How Computers Work

Which House will the Apple be in … ?

By the end of today, you will:

  1. Understand the different parts of a computer and how they interact

  2. Navigate through your computer using the command line

  3. Create and delete folders and files

The worst prediction in history?

The world will need no more than “about five computers”



Computers take in information or data (INPUT),

crunch it (PROCESSING),

spit out the results (OUTPUT),

and store the data and/or the result (MEMORY).

Your microwave oven is a very simple computer

INPUT: numbered keypad

PROCESSING: convert key presses to cooking time and temperature

MEMORY: clock

OUTPUT: e.g., Cook for 3 minutes at high temperature … DINNER!

$59.99 from Target

Output …

Mmm.. dinner

Your laptop is a more complex computer

INPUT: keyboard, mouse, scanner, …

PROCESSING & MEMORY: central processing unit (CPU) interprets and executes program instructions, and communicates with input, output, and secondary storage. It has a small amount of temporary memory.

OUTPUT: screen, printer, video, …

SECONDARY STORAGE: hard drives, external drives, flash. These can store large amounts of data and software

HARDWARE is the physical computer and peripherals

Bits of a computer …

SOFTWARE tells the computer what to do

Planned, step-by-step instructions.

Two kinds of software:

An operating system versus permanent physical circuits

Operating systems …

The operating system is an intermediary between applications and hardware

User Interfaces allow humans to interact easily with computers

You are probably mostly familiar with GRAPHICAL USER interfaces (GUI, “goo-ee”).

GUIs allow users to interact with mouse/finger movements and clicks.

R uses a COMMAND-LINE interface (CLI).

CLI are less user-friendly at first, but much more powerful:

All personal computers have GUI and CLI access!

An Application Programming Interface (API) allows software to interact easily

Analagous to a GUI, but for software ‘users’.

Usually an abstraction of underlying specific instructions.

Allows software to work on many/all operating systems.

More here.

File systems and directory structure

A file system allows us to access specific data/information on a computer.

Naming is derived from office filing systems for paper documents.

“FILE” = a group of data, e.g., a Word document, R code, image, …

“FOLDER” (or DIRECTORY) = a collection or group of files.

Can be HIERARCHICAL, i.e., allow subfolders.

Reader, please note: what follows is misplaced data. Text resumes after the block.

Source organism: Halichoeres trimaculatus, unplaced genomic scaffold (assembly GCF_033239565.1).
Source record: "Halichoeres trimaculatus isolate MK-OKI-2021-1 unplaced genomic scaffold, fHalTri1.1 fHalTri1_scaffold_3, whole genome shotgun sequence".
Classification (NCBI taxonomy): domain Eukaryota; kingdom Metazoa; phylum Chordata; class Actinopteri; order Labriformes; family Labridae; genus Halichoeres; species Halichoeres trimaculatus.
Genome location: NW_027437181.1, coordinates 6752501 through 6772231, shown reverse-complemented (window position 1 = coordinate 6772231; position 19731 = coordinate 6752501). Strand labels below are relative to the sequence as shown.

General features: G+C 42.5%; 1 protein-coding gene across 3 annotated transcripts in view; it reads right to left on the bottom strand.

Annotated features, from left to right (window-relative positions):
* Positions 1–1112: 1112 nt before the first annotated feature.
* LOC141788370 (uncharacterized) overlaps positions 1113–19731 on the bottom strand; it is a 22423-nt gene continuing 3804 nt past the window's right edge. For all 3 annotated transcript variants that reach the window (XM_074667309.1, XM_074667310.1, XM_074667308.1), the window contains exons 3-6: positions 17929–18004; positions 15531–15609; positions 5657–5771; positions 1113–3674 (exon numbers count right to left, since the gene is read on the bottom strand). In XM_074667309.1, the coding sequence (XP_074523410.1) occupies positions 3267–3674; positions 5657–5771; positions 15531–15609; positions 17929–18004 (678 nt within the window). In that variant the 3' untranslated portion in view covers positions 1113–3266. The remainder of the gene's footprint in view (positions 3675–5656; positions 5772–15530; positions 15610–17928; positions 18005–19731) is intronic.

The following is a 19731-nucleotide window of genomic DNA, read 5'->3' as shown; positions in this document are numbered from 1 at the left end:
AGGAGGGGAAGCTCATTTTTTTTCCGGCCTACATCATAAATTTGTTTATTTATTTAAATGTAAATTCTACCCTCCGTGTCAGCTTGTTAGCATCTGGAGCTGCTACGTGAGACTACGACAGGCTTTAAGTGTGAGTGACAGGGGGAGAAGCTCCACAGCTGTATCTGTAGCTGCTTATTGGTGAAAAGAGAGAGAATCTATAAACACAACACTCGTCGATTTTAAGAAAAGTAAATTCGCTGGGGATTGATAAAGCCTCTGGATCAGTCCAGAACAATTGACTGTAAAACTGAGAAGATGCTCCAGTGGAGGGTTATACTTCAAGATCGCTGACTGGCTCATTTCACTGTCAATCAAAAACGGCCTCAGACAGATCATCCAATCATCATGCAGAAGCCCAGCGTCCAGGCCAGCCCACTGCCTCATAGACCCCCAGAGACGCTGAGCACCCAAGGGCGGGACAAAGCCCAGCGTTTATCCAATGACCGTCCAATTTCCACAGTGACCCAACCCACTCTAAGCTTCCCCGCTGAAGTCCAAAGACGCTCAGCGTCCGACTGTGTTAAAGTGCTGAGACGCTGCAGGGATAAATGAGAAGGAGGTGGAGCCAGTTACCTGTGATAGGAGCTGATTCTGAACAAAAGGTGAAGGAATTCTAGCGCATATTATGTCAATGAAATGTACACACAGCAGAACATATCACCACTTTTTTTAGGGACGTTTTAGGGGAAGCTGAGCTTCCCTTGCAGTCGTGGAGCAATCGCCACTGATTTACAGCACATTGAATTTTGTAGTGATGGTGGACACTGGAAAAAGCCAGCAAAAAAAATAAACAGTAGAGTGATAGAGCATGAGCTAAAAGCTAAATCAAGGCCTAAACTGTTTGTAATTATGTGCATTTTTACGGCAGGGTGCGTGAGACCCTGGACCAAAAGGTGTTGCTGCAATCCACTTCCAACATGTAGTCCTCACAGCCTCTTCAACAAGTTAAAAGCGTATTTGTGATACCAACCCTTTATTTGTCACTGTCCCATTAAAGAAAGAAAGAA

“PATH” = Full location of a (sub)directory: e.g., “C:\Simon\Teaching\FES720"

Path: The address of a folder or file

It is hierarchical like a postal address:

Simon Queenborough
301 Prospect St
New Haven

“PATH” = Full location of a (sub)directory:


or file


Path can be absolute or relative

The PATH can be absolute (i.e., it includes the ‘country’ and ‘state’):


Or, relative to your working directory.

If your working directory is ‘Teaching/’:


Note: Working with relative paths allows your code to transfer between different computers and users much more easily (we will come back to this).

PATHS: shortcuts

Relative paths can also be specified using shortcut codes.

So, if the working directoy = C:\Simon\Teaching\FES720\

Path = “.” indicates the current working directory

Path = “.” = C:\Simon\Teaching\FES720\

Path = “..” indicates the directory one level above the current working directory

Path = “..” = C:\Simon\Teaching\

Use paths to move files around in your code

Let’s assume we have the following hierarchical directory stucture:

─ R-project-1
  |   └─ analysis.r
  ├─ raw_data
  |   ├─ 2015
  |   ├─ 2016
  |   └─ 2017
  ├─ processed_data
  |   └─ data_all_yrs.csv
  ├─ results
  └─ figures
      └─ plot1.png

Use paths to move files around in your code

─ R-project-1
  |   └─ analysis.r
  ├─ raw_data
  |   ├─ 2015
  |   ├─ 2016
  |   └─ 2017
  ├─ processed_data
  |   └─ data_all_yrs.csv
  ├─ results
  └─ figures
      └─ plot1.png

Suppose we want to:

Two ways to move around:

File names

Uniquely identifies a file.

Different OS have different naming conventions and allowed characters.


USER or ROOT: Simon





File and path names are TEXT

# You will use this function in the lesson

# Notice the speech marks/quotation marks:

File systems in Mac, Windows, and Linux

R can run in all three OSs, but there are minor differences.

  1. Backslash (\, windows) vs slash (Mac, Linux)

  1. File encodings (non-ASCII text, e.g., text with accents, apostrophes, etc.)

  1. Line endings (newline, return+newline)

File utilities allow you to manage the file system

In a GUI, you can create, delete, rename, move, copy, change metadata, etc. files and folders.

You can do the same in a CLI.

File utilities from the CLI allow:

Further Reading

Zen and the Art of File and Folder Organization

Updated: 2018-09-30